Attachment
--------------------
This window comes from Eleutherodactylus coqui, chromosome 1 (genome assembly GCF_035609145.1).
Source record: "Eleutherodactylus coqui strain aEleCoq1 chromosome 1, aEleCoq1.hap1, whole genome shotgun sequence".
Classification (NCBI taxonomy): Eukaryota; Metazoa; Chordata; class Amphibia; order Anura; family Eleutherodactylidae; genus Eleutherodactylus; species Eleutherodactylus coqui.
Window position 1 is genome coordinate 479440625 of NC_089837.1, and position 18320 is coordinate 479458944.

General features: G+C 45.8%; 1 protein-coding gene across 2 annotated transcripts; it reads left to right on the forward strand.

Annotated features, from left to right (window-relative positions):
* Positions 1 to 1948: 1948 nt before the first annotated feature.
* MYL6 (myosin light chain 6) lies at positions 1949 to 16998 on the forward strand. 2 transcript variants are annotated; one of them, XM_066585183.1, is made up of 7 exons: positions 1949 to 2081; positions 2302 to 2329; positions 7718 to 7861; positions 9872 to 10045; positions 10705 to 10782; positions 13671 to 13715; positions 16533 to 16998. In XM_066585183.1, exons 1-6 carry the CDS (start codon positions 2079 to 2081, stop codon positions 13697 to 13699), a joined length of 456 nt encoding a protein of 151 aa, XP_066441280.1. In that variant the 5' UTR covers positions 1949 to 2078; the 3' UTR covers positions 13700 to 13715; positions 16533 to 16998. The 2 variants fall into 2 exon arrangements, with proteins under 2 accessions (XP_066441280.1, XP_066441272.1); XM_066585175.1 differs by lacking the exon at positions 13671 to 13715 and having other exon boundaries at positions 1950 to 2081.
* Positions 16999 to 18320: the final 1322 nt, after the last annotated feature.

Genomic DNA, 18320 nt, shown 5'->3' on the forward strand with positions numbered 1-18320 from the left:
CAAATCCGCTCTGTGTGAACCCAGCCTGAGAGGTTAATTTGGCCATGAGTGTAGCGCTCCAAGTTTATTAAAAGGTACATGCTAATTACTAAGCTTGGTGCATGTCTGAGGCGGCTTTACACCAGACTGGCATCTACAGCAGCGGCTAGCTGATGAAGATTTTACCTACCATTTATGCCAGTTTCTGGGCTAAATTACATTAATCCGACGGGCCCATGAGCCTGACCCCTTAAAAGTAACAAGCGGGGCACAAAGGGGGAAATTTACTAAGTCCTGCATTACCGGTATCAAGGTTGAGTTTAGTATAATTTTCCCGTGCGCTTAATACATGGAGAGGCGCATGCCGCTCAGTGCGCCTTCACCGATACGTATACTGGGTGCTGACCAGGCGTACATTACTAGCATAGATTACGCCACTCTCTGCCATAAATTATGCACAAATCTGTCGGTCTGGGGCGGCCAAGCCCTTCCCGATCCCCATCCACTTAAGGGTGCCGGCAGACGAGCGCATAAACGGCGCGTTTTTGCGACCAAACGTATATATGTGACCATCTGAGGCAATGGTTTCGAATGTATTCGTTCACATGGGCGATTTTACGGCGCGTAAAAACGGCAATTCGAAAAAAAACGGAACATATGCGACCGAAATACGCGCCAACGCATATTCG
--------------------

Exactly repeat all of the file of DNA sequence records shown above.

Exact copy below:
This window comes from Eleutherodactylus coqui, chromosome 1 (genome assembly GCF_035609145.1).
Source record: "Eleutherodactylus coqui strain aEleCoq1 chromosome 1, aEleCoq1.hap1, whole genome shotgun sequence".
Classification (NCBI taxonomy): Eukaryota; Metazoa; Chordata; class Amphibia; order Anura; family Eleutherodactylidae; genus Eleutherodactylus; species Eleutherodactylus coqui.
Window position 1 is genome coordinate 479440625 of NC_089837.1, and position 18320 is coordinate 479458944.

General features: G+C 45.8%; 1 protein-coding gene across 2 annotated transcripts; it reads left to right on the forward strand.

Annotated features, from left to right (window-relative positions):
* Positions 1 to 1948: 1948 nt before the first annotated feature.
* MYL6 (myosin light chain 6) lies at positions 1949 to 16998 on the forward strand. 2 transcript variants are annotated; one of them, XM_066585183.1, is made up of 7 exons: positions 1949 to 2081; positions 2302 to 2329; positions 7718 to 7861; positions 9872 to 10045; positions 10705 to 10782; positions 13671 to 13715; positions 16533 to 16998. In XM_066585183.1, exons 1-6 carry the CDS (start codon positions 2079 to 2081, stop codon positions 13697 to 13699), a joined length of 456 nt encoding a protein of 151 aa, XP_066441280.1. In that variant the 5' UTR covers positions 1949 to 2078; the 3' UTR covers positions 13700 to 13715; positions 16533 to 16998. The 2 variants fall into 2 exon arrangements, with proteins under 2 accessions (XP_066441280.1, XP_066441272.1); XM_066585175.1 differs by lacking the exon at positions 13671 to 13715 and having other exon boundaries at positions 1950 to 2081.
* Positions 16999 to 18320: the final 1322 nt, after the last annotated feature.

Genomic DNA, 18320 nt, shown 5'->3' on the forward strand with positions numbered 1-18320 from the left:
CAAATCCGCTCTGTGTGAACCCAGCCTGAGAGGTTAATTTGGCCATGAGTGTAGCGCTCCAAGTTTATTAAAAGGTACATGCTAATTACTAAGCTTGGTGCATGTCTGAGGCGGCTTTACACCAGACTGGCATCTACAGCAGCGGCTAGCTGATGAAGATTTTACCTACCATTTATGCCAGTTTCTGGGCTAAATTACATTAATCCGACGGGCCCATGAGCCTGACCCCTTAAAAGTAACAAGCGGGGCACAAAGGGGGAAATTTACTAAGTCCTGCATTACCGGTATCAAGGTTGAGTTTAGTATAATTTTCCCGTGCGCTTAATACATGGAGAGGCGCATGCCGCTCAGTGCGCCTTCACCGATACGTATACTGGGTGCTGACCAGGCGTACATTACTAGCATAGATTACGCCACTCTCTGCCATAAATTATGCACAAATCTGTCGGTCTGGGGCGGCCAAGCCCTTCCCGATCCCCATCCACTTAAGGGTGCCGGCAGACGAGCGCATAAACGGCGCGTTTTTGCGACCAAACGTATATATGTGACCATCTGAGGCAATGGTTTCGAATGTATTCGTTCACATGGGCGATTTTACGGCGCGTAAAAACGGCAATTCGAAAAAAAACGGAACATATGCGACCGAAATACGCGCCAACGCATATTCG